The third presentation was by Leslie C. Shirvill of Shell Global Solutions on the topic of "Safety Considerations in Retailing Hydrogen." He explained the work being done by Shell to investigate the issues surrounding the retail distribution and sale of hydrogen. The bottom line is Shell thinks it can safely sell compressed hydrogen gas to retail consumers for use in their future fuel cell vehicles. The company feels it clearly understands the safety and handling issues.
Speaking of oil companies, a number where present at the conference including BP and Marathon, with CITGO being the conference's major sponsor. Interestingly, most of these companies now no longer refer to themselves at oil companies, but "energy" companies, clearly indicating a shift in their focus.
Both BP and Shell are considered the leaders in both hydrogen fuel development and renewables like wind and solar.
While I didn't see any Texaco representatives on hand, they do have a large advertising sign (see the photo above) in the baggage claim area of Reagan National Airport, touting their involvement in fuel cells and hydrogen.
This trend of oil/energy company involvement, which began back in 1999 at one of the first Environmental Vehicle Conferences in Detroit, clearly demonstrates that these companies now take this technology very seriously, and are looking to play an active role in its development. I think that's a very healthy sign and may strongly suggest that they see the age of cheap oil coming to a close much sooner than most Americans realize.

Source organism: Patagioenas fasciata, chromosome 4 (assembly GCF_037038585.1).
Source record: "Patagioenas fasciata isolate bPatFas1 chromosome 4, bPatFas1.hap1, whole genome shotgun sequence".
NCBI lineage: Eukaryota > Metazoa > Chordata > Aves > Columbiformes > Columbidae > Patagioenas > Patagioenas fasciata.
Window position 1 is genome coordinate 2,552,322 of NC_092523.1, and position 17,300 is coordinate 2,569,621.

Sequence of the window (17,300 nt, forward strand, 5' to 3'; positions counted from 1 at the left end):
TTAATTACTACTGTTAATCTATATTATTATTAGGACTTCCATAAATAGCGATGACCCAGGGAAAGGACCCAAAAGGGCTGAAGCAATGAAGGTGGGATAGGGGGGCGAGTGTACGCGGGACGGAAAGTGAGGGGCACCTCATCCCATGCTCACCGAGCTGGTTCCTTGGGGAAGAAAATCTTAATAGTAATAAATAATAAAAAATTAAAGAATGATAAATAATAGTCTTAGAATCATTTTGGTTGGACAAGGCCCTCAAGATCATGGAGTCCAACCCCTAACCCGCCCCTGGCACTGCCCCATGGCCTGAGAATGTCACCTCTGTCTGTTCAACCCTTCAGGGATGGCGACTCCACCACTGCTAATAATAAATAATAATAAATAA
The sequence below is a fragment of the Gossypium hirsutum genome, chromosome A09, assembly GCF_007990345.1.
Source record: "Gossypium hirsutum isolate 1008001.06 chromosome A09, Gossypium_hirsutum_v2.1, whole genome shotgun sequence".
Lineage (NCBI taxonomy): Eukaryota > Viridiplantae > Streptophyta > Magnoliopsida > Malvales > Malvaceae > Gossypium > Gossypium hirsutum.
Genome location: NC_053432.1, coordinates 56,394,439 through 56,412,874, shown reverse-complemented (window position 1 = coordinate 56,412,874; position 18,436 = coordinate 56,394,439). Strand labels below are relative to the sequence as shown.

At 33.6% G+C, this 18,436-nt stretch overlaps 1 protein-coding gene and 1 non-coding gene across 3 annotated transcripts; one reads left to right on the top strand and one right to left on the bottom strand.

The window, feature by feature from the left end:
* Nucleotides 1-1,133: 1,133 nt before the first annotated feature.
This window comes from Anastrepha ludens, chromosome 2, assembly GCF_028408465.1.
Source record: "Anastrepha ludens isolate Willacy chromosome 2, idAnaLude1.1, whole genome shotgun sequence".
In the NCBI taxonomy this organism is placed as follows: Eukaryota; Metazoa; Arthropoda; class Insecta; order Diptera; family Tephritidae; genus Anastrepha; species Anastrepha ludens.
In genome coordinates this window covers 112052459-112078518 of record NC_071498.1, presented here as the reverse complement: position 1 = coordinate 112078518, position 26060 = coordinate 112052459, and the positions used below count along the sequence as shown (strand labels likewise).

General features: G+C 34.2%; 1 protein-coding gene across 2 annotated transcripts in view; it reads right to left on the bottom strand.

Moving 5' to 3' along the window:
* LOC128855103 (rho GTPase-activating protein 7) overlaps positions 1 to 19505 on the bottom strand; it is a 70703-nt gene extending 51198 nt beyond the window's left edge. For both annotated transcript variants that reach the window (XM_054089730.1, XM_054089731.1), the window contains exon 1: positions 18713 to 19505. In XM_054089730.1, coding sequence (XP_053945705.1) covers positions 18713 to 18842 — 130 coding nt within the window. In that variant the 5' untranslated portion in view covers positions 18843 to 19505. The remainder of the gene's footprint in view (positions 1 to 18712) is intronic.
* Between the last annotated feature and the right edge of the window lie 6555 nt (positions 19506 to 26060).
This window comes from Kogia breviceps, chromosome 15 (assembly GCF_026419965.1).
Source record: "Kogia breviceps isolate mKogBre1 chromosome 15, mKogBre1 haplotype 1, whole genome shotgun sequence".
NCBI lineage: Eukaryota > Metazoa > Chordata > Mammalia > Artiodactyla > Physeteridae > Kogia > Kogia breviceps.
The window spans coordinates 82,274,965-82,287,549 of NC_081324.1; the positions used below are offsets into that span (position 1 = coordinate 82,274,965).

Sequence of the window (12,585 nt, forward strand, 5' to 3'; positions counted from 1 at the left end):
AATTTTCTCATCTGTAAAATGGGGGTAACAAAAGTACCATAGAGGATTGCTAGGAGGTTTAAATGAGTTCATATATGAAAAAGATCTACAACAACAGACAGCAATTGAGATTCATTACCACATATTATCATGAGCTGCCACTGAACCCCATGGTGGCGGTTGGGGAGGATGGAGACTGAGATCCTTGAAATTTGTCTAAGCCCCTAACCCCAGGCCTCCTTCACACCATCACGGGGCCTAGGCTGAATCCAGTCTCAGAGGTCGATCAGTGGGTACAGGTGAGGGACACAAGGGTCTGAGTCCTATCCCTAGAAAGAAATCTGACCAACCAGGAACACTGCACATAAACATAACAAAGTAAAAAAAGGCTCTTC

One mantra you hear repeated continually at one conference after another is that oil in America is too cheap, and this from auto company executives, to boot. Everyone seems to agree that before serious progress can be made, the price of a gallon of gasoline needs to go and stay above $2 or more. But as one panel member from Europe reminded everyone, any increased tax on gasoline or carbon needs to be applied directly to moving the nation towards its hydrogen goals and not seen as general revenue to cover non-related government expenses and programs. Good point!
You'll hear these kinds of comments and more as we make our recordings of the conference available in the coming weeks.
In summary, the 2002 Future Car Congress clearly demonstrated just how far we've come in the last five years and how far we have yet to go. The job for the energy companies, auto manufacturers and policy makers is to carefully set the best course for moving America and the world towards a more sustainable energy future. All agree its needed, how best to get there and when is the trillion dollar question.